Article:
Biases start early, as one famous study shows: when asked to draw a scientist, half of kindergarteners draw a male and half female. By third grade, 75% draw a male. In this video, Caroline Simard of Stanford’s Clayman Institute for Gender Research discusses implicit bias and stereotypes in science, how these biases manifest in the workplace, and what can be done about them. More>
A better understanding of the Madden-Julian Oscillation (MJO), a tropical disturbance that propagates eastward around the global tropics, is vital for accurately forecasting weather in Western India and the El Niño/La Niña cycle on the U.S. West Coast. That’s why researchers are using NERSC resources and field data to improve existing MJO models. More>
The April 29 issue of the San Francisco Business Times included Rosio Alvarez on its list of the Bay Area’s Most Influential Women in Business. When asked about her proudest professional accomplishment, she answered: “Every day I proudly provide high-level technical solutions to scientists who are solving the most pressing challenges facing the world.” More>
The Lab’s Photo Club hosts its annual Spring Showcase Wednesday, May 4, from 11:30 a.m. to 6 p.m. in Perseverance Hall. Refreshments will be served from 3 to 5:30 p.m. Visitors can enter a raffle and vote for their favorite image. Go here for more on the Photo Club.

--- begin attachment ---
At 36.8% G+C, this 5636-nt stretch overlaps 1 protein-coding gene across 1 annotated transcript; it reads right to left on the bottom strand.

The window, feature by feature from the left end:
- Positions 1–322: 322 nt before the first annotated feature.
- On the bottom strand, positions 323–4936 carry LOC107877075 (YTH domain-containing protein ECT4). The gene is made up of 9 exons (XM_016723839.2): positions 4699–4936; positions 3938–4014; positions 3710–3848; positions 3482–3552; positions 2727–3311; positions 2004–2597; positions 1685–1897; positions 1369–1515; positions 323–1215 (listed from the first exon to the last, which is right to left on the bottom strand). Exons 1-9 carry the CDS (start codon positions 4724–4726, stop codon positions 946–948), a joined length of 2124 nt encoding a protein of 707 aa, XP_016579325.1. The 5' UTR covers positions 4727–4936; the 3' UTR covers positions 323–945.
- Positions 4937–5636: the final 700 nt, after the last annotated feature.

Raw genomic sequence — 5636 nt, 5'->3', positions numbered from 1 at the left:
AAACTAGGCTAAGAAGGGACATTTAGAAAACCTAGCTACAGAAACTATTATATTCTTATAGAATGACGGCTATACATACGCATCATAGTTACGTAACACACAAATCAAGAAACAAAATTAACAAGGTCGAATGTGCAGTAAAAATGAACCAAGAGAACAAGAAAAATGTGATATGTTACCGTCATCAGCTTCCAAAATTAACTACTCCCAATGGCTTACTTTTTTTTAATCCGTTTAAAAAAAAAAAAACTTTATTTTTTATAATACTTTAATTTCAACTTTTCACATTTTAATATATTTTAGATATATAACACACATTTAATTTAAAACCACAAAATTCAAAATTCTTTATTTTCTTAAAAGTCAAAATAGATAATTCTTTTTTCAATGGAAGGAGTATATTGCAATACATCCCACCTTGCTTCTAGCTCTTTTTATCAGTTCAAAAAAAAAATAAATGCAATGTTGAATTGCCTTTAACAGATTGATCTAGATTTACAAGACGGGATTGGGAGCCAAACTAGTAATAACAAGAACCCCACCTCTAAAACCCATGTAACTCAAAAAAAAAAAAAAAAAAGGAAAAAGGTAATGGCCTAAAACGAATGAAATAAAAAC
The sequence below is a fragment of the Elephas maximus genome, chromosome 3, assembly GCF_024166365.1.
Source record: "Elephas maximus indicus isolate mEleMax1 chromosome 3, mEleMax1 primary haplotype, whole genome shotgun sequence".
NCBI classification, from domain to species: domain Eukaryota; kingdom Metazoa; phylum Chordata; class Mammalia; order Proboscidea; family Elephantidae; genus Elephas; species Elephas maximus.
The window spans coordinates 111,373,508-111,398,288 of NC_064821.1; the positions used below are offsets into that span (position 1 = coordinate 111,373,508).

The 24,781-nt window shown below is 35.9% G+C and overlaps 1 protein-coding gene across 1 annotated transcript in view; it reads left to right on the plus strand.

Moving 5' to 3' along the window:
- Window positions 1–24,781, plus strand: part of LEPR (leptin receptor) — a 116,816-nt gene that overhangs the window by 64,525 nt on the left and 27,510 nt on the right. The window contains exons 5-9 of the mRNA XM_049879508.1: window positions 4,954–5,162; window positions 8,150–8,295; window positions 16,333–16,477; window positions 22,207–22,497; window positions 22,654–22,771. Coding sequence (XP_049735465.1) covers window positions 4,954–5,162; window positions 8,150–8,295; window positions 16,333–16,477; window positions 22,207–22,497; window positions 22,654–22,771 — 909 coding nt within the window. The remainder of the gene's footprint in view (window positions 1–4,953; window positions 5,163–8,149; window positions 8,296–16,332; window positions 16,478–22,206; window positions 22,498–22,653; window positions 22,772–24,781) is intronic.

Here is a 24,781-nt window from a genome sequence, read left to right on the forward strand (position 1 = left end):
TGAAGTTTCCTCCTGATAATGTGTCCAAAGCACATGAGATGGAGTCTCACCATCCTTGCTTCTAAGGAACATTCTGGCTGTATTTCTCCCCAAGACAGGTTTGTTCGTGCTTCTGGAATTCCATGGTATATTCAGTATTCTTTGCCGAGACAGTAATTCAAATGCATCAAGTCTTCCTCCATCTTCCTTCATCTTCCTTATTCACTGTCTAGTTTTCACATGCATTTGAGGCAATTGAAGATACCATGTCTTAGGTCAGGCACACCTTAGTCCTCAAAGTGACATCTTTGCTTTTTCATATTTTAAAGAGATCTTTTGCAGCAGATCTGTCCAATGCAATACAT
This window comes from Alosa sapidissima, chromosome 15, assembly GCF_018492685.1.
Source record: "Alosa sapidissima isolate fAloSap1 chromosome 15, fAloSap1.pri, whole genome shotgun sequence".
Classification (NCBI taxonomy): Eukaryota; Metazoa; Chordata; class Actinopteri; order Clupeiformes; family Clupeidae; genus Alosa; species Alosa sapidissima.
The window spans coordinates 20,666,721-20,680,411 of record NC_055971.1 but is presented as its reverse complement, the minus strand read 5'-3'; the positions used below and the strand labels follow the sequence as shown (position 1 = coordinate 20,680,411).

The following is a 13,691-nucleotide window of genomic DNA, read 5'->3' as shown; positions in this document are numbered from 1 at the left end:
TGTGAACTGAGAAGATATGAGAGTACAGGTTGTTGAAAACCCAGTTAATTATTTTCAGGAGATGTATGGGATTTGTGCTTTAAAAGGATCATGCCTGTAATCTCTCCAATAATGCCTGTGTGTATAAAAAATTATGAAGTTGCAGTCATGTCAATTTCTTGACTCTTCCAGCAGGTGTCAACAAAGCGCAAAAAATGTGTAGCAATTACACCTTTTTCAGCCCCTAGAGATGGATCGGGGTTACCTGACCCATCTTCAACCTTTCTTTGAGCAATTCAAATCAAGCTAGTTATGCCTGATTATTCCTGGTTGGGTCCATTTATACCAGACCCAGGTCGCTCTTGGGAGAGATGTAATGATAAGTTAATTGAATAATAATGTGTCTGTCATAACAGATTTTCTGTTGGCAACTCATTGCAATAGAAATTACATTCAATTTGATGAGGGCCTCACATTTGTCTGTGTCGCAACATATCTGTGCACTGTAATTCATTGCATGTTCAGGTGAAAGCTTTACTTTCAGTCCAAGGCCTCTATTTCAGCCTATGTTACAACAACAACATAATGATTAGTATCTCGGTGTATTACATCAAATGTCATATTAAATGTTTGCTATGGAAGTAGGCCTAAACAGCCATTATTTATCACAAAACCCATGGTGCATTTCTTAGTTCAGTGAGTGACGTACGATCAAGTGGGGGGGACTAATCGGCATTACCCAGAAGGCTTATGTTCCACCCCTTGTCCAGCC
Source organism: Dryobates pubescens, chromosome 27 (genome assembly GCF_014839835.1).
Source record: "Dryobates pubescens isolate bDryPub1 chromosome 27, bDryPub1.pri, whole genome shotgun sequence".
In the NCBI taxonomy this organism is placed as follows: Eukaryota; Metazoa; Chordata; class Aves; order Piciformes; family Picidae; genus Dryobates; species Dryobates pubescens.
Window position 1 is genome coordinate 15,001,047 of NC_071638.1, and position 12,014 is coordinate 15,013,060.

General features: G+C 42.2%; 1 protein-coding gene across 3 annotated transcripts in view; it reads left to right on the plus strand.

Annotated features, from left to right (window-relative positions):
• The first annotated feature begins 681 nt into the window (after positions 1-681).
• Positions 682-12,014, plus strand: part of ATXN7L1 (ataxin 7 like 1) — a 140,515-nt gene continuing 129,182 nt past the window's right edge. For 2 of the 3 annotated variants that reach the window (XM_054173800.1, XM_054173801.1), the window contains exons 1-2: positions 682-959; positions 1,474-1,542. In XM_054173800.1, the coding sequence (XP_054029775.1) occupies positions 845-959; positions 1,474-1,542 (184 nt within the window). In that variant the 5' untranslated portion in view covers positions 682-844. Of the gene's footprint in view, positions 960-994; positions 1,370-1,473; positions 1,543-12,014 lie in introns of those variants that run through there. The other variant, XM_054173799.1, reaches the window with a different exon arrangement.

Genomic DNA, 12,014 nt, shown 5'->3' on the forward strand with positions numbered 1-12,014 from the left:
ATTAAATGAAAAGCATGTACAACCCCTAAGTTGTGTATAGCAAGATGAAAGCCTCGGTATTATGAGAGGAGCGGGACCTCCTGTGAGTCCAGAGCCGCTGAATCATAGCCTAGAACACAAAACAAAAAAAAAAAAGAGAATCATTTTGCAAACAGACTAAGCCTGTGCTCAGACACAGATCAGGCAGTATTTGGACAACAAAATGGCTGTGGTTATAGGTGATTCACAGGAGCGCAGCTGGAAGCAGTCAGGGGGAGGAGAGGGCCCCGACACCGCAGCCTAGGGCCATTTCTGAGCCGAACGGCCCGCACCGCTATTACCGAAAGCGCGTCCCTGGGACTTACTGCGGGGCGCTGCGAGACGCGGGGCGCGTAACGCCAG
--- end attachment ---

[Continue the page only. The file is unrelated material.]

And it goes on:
Peter Weng, from the Search Inside Yourself Leadership Institute and a former director at Google, will give a labwide talk on Monday, May 16, from noon to 1 p.m. in the Building 50 Auditorium. He will discuss how unconscious biases and automatic responses stemming from biases can be barriers to an inclusive environment. More>
Several Biosciences researchers and staff participated in the 2016 East Bay STEM Career Awareness Day on April 27 in West Berkeley. Nearly three hundred East Bay high school students participated, learning about the effect of carcinogens on human breast cells and why fruit flies are model organisms, and using microscopes to view cell division, among other activities. More>